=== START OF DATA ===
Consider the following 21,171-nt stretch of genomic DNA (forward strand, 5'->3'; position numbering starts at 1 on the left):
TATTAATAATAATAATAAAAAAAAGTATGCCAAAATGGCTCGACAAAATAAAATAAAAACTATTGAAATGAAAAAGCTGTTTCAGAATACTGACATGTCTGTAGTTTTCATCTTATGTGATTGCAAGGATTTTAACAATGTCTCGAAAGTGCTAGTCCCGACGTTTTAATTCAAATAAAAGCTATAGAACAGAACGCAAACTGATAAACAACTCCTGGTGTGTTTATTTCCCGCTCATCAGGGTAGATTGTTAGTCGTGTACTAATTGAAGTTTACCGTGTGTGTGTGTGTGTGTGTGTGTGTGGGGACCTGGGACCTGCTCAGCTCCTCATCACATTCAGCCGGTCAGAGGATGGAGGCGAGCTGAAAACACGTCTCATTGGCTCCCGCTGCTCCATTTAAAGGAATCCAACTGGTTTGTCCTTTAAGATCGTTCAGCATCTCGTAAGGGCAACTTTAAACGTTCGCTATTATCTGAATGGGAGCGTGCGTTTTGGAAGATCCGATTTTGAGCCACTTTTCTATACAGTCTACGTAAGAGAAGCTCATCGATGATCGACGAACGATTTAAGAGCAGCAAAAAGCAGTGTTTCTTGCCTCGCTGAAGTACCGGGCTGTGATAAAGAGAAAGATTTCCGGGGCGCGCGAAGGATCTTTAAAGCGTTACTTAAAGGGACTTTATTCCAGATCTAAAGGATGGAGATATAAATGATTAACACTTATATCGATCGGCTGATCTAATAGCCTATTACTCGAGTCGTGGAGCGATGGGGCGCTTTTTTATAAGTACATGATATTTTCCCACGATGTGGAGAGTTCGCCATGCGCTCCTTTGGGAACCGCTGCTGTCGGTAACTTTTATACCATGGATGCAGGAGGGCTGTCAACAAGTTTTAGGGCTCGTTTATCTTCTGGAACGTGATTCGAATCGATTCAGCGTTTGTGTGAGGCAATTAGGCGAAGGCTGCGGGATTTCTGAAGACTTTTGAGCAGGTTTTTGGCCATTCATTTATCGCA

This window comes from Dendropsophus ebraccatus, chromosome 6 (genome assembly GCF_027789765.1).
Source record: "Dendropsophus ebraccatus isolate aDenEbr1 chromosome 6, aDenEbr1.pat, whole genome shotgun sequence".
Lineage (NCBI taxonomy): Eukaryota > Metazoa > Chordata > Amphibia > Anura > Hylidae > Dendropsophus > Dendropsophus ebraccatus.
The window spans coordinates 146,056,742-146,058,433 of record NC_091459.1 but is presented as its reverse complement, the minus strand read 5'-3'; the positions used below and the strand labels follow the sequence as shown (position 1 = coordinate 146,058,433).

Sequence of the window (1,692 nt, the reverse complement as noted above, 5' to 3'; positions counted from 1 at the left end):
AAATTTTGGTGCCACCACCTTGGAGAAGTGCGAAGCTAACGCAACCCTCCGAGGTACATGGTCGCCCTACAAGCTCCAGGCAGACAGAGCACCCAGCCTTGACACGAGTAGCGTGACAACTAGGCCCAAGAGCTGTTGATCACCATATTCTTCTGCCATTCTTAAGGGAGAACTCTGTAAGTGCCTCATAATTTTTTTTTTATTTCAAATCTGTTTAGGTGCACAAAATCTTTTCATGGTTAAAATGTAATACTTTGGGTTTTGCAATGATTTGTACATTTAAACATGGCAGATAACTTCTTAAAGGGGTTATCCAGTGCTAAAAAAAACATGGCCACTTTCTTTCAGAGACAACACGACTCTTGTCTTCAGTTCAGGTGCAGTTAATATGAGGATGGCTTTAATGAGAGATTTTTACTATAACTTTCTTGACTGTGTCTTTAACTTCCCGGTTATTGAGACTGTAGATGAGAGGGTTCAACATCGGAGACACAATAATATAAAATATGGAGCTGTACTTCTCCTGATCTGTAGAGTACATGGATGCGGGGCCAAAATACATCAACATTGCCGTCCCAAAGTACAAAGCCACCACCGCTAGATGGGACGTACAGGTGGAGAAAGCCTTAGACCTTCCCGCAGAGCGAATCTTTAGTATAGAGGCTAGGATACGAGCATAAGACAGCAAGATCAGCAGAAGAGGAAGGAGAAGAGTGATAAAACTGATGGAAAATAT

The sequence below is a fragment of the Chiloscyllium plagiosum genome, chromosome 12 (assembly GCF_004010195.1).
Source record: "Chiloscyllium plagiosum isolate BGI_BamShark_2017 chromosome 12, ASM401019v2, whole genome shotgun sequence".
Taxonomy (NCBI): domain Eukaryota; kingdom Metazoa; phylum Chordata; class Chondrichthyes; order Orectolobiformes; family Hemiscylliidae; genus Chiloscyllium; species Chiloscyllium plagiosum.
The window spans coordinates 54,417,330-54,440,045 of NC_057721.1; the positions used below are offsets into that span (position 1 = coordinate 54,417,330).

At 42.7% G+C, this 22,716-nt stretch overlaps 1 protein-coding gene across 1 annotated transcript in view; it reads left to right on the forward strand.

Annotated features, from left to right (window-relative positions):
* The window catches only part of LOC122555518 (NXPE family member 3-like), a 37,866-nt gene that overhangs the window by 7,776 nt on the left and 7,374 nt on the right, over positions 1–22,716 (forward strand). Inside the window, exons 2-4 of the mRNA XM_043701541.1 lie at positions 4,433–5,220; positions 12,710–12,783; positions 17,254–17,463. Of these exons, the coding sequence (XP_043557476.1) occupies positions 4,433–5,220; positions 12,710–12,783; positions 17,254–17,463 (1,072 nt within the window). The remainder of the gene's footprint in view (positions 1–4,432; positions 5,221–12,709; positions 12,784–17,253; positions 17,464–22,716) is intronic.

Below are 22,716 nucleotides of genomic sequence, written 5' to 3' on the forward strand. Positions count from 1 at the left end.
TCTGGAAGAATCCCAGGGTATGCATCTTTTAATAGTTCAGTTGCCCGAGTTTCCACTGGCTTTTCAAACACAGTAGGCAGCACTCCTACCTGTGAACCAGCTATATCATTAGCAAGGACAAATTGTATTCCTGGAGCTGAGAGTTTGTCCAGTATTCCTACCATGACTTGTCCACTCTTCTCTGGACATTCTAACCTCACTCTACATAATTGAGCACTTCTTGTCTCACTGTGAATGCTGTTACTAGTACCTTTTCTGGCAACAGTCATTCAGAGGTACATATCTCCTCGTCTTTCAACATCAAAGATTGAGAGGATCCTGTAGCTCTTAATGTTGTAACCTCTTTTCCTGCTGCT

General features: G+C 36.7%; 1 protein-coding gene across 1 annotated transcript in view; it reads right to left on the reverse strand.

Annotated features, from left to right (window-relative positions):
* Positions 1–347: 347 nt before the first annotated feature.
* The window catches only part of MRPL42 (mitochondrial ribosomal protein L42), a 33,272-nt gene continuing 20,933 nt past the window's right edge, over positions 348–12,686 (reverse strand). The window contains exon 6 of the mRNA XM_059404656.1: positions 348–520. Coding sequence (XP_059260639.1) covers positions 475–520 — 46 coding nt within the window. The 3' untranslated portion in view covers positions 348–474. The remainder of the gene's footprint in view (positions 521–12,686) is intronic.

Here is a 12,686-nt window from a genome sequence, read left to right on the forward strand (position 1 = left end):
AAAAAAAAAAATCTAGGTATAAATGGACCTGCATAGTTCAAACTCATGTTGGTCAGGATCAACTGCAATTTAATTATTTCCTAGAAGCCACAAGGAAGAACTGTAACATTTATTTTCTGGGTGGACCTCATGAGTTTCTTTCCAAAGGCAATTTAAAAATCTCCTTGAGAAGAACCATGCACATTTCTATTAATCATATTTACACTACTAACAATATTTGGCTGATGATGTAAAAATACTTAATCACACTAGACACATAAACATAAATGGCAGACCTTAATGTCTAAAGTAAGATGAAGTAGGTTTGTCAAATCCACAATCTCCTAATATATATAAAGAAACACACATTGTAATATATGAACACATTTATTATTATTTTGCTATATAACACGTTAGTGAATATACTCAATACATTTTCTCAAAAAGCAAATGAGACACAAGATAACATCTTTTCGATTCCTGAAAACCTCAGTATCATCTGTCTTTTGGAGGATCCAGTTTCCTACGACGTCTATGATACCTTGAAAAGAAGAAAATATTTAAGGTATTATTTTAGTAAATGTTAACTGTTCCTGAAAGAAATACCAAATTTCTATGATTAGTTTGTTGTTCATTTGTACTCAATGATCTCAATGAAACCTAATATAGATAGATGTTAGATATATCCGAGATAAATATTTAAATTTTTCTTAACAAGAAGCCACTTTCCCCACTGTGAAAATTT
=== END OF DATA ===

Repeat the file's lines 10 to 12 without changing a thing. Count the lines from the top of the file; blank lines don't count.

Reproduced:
Source record: "Chiloscyllium plagiosum isolate BGI_BamShark_2017 chromosome 12, ASM401019v2, whole genome shotgun sequence".
Taxonomy (NCBI): domain Eukaryota; kingdom Metazoa; phylum Chordata; class Chondrichthyes; order Orectolobiformes; family Hemiscylliidae; genus Chiloscyllium; species Chiloscyllium plagiosum.
The window spans coordinates 54,417,330-54,440,045 of NC_057721.1; the positions used below are offsets into that span (position 1 = coordinate 54,417,330).